By Academician Konstantin SUDAKOV, RAMN, director of the P. K. Anokhin Institute of Normal Physiology, Russian Academy of Medical Sciences
Norbert Wiener, the father of cybernetics (1894 - 1964), said in one of his last interviews that the 21st century would not be a century of engineering and spaceships, it would be a century of systems. Which means: objects and phenomena of the world we live in would be approached in a systemic way, as a totality of orderly elements interacting in a hierarchical fashion. Fitting in with this approach is the theory of functional systems devised by the Russian physiologist Pyotr Anokhin (1898 - 1974)-a theory that enables a comprehensive study and evaluation of the ever increasing dataflows in biology and physiology. Furthermore, this theory makes it possible to consider many of the particular, circumstantial details involved. More than that, it may become a groundwork for the systemic theory of the human organism - a theory, now in the mainstream, that will determine in many ways the course of medicine of the 21 st century.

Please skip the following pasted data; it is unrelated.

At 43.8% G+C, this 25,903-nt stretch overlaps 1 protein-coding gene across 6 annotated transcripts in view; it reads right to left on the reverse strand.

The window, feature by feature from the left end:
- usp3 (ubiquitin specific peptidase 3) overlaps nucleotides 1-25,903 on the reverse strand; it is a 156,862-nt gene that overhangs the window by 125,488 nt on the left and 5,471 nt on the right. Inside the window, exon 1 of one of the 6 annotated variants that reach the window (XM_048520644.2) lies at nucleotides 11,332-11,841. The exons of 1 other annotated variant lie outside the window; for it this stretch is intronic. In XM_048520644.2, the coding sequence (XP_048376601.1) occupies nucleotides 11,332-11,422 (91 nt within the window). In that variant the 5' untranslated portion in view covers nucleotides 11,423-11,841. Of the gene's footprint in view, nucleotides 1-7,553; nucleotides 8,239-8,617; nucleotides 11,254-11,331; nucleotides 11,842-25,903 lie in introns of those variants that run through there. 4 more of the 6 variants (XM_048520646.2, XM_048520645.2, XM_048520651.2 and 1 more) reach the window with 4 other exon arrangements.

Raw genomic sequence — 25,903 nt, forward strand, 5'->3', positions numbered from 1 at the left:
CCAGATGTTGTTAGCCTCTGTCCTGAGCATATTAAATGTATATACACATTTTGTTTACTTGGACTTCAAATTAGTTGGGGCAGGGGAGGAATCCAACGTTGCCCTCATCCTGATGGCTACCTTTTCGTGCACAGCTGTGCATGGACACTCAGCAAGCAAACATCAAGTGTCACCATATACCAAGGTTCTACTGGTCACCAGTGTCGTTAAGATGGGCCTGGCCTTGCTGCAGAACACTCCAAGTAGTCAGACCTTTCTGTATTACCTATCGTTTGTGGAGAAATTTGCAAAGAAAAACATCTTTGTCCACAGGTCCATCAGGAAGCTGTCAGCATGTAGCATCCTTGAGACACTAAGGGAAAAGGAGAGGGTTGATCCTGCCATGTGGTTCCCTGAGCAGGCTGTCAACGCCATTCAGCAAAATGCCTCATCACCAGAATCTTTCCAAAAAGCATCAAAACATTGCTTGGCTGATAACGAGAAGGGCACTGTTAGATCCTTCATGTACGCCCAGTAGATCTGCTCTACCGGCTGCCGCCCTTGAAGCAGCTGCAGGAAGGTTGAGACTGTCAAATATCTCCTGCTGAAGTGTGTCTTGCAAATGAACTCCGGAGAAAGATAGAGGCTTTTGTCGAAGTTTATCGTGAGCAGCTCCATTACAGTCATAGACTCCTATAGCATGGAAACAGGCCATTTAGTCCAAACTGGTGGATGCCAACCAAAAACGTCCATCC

According to Pyotr Anokhin, the main factor orchestrating the functional systems of organisms and, if necessary, restructuring them consists in a useful adaptive result, that is in the satisfaction of needs essential to vital activity. This is manifest at quite different levels of life organization (metabolic, organic, social levels, etc.). Corresponding functional systems are formed at each of these levels. Such systems operate as dynamic self-organizing and self-regulating entities. Their components interact with one another and in concert contribute to various adaptive results.
Pyotr Anokhin outlined these ideas in the early 1930s as, together with his coworkers, he was experimenting with dogs in Gorky (now Nizhni Novgorod) by suturing together nerves responsible for different functions. For instance, the nerve regulating the locomotor activity of a fore-limb was joined to one responsible for respiration. Chimeras were thus produced-that is, monster animals whose paw could breathe, for example. However, in five or six months the vital functions of the incapacitated dogs were restored to normal. The nerve centers had to respecialize, or "learn anew", as one said then.